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The Necessity of International Law against the A-normativity of Neo-Conservative Thought

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Chapter Summary

This chapter addresses the social, political and conceptual relevance of international law from a negative point of view, i.e. moving from the negation (or limitation) of its normativity as claimed by the neo-conservatives. This analysis commences with a presentation of some influential critiques of international law asserted by authors situated in that school. The chapter then discusses the main characteristics of this, so-called, "archaic" paradigm of order as well as the variants it has developed over the centuries: realism, nationalism, and hegemonism. Although neo-conservatism contains the core features of the paradigm, which it has in common with each of the versions of holistic particularism, its direct descent comes from the most recent of them, namely from hegemonism. The consequence has been not only a loss of efficiency, but also a shift in the political meaning of international law.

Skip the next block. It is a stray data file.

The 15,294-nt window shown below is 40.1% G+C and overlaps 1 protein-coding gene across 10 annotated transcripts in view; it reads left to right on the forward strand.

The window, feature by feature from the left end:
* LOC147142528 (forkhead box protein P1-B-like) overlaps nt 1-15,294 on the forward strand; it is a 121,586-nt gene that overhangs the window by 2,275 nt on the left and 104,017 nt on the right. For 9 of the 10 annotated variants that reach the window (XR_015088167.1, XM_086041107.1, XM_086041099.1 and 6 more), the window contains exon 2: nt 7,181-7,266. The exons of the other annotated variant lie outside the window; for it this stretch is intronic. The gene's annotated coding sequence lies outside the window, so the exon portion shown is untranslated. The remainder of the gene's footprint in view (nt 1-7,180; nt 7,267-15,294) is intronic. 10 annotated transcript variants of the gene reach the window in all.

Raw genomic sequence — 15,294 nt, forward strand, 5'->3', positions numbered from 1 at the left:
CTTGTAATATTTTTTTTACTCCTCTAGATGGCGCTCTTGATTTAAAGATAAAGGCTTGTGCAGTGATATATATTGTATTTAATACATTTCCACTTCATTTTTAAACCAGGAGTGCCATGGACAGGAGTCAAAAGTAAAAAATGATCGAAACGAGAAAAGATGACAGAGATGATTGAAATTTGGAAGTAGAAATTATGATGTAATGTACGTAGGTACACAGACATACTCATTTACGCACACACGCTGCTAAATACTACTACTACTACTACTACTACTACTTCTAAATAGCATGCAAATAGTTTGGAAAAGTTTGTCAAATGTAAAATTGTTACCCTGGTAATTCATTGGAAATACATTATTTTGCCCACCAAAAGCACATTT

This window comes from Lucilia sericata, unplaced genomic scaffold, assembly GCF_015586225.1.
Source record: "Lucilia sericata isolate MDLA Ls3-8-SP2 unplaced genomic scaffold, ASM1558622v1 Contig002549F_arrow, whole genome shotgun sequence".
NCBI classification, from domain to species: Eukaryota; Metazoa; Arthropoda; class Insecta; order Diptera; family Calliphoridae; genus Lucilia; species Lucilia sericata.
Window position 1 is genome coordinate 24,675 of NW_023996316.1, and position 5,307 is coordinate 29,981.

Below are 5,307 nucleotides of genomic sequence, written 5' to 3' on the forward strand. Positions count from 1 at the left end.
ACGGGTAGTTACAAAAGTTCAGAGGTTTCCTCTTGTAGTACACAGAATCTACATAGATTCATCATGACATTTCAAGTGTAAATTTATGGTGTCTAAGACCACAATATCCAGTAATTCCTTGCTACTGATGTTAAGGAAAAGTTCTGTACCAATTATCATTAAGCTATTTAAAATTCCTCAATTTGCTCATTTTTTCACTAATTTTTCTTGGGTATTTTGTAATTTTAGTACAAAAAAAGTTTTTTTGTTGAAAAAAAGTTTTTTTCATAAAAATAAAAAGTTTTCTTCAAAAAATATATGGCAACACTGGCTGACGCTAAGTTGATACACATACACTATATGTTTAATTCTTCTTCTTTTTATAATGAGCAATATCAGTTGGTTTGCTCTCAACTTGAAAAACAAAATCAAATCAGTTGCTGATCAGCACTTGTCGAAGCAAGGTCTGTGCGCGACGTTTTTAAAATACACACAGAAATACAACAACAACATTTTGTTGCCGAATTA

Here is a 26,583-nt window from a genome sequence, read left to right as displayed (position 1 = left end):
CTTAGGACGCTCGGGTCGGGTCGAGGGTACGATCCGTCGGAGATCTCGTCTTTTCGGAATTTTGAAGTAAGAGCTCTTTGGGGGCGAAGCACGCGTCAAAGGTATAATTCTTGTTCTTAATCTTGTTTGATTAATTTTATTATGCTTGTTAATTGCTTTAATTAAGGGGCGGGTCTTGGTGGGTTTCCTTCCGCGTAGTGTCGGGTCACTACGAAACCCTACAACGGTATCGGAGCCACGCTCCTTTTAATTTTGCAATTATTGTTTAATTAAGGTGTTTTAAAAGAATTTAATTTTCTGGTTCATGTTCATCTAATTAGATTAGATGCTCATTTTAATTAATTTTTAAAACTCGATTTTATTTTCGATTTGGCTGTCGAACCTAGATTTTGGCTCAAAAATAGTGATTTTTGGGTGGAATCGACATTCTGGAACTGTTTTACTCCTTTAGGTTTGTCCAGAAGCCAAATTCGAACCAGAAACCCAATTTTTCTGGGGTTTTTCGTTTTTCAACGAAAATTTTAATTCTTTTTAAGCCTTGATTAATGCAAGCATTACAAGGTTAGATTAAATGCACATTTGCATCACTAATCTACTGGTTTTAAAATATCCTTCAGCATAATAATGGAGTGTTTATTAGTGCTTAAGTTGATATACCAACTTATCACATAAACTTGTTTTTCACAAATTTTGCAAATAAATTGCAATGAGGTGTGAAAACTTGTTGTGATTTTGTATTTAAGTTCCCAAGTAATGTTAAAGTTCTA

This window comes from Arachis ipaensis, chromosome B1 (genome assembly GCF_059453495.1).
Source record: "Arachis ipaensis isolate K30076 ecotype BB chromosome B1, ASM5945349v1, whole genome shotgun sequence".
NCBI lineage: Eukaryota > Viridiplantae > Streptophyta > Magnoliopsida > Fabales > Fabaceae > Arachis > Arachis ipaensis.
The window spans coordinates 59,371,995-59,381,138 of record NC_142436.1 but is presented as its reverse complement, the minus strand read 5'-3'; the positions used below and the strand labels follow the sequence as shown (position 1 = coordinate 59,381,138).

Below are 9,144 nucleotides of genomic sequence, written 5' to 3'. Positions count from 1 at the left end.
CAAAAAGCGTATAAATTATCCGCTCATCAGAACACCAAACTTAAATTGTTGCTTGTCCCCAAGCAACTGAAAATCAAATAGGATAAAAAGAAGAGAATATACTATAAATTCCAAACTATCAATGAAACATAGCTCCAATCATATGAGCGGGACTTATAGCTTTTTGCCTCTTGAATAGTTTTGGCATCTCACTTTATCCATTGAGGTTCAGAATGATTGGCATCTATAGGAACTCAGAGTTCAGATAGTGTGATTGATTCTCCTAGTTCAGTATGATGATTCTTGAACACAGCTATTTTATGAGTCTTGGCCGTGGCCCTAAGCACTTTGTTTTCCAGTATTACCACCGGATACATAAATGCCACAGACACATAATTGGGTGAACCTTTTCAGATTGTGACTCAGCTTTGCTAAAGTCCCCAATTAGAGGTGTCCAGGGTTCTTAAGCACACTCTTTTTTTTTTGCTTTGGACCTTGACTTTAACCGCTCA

Keywords: hegemonism; holistic particularism; international law; nationalism; neo-conservatism; realism



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